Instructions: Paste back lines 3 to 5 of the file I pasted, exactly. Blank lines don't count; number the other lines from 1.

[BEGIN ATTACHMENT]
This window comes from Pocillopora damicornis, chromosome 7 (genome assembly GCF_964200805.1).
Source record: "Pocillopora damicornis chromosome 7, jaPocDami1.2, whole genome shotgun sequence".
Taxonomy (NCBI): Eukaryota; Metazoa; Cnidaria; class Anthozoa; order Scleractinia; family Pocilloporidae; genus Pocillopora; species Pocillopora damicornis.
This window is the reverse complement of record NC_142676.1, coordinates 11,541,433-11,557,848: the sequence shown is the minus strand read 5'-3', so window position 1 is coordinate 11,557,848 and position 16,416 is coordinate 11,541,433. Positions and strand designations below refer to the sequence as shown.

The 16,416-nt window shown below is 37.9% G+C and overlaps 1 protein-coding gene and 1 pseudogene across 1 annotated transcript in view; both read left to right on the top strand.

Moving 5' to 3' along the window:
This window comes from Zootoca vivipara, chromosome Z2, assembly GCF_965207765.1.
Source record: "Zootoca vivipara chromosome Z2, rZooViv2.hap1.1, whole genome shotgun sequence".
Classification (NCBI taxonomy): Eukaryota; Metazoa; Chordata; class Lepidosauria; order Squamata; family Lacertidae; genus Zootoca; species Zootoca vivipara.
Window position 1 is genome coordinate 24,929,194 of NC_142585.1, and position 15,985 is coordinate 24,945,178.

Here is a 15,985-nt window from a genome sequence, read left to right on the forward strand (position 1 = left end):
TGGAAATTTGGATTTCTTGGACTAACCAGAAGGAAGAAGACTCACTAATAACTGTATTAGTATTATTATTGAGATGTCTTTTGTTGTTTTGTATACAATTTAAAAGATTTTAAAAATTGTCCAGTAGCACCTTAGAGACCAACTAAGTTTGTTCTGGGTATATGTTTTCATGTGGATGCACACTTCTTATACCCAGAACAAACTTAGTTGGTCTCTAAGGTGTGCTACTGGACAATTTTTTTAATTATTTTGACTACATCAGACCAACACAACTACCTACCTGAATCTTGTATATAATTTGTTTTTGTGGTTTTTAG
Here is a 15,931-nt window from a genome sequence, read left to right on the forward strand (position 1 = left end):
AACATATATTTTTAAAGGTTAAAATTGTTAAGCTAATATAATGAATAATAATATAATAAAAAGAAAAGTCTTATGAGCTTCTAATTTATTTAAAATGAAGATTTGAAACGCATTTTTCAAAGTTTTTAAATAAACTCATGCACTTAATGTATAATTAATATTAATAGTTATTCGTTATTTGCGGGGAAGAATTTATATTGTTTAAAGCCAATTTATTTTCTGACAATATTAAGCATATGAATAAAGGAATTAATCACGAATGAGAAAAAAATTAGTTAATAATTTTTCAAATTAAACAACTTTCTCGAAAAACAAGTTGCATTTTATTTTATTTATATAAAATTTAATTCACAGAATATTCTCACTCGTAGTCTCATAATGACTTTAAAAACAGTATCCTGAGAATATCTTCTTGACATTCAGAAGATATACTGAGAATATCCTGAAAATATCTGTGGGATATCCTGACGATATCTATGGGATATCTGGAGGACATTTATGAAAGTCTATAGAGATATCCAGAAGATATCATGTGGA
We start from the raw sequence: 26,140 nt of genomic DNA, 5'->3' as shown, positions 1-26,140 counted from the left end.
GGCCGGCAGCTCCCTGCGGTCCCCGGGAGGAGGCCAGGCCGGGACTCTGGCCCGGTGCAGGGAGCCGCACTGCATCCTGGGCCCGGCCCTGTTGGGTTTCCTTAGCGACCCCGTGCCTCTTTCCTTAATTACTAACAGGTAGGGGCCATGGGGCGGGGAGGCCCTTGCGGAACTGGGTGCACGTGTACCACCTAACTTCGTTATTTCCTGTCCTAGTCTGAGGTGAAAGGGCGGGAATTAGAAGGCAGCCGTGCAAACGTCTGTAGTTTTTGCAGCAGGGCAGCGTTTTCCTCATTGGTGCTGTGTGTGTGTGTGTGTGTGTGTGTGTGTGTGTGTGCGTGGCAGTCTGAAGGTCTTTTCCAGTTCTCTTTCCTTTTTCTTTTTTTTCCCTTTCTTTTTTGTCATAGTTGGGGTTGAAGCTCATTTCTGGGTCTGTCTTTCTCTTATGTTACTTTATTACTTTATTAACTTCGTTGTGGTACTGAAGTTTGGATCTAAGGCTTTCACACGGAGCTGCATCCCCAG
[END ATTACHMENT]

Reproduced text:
Taxonomy (NCBI): Eukaryota; Metazoa; Cnidaria; class Anthozoa; order Scleractinia; family Pocilloporidae; genus Pocillopora; species Pocillopora damicornis.
This window is the reverse complement of record NC_142676.1, coordinates 11,541,433-11,557,848: the sequence shown is the minus strand read 5'-3', so window position 1 is coordinate 11,557,848 and position 16,416 is coordinate 11,541,433. Positions and strand designations below refer to the sequence as shown.

The 16,416-nt window shown below is 37.9% G+C and overlaps 1 protein-coding gene and 1 pseudogene across 1 annotated transcript in view; both read left to right on the top strand.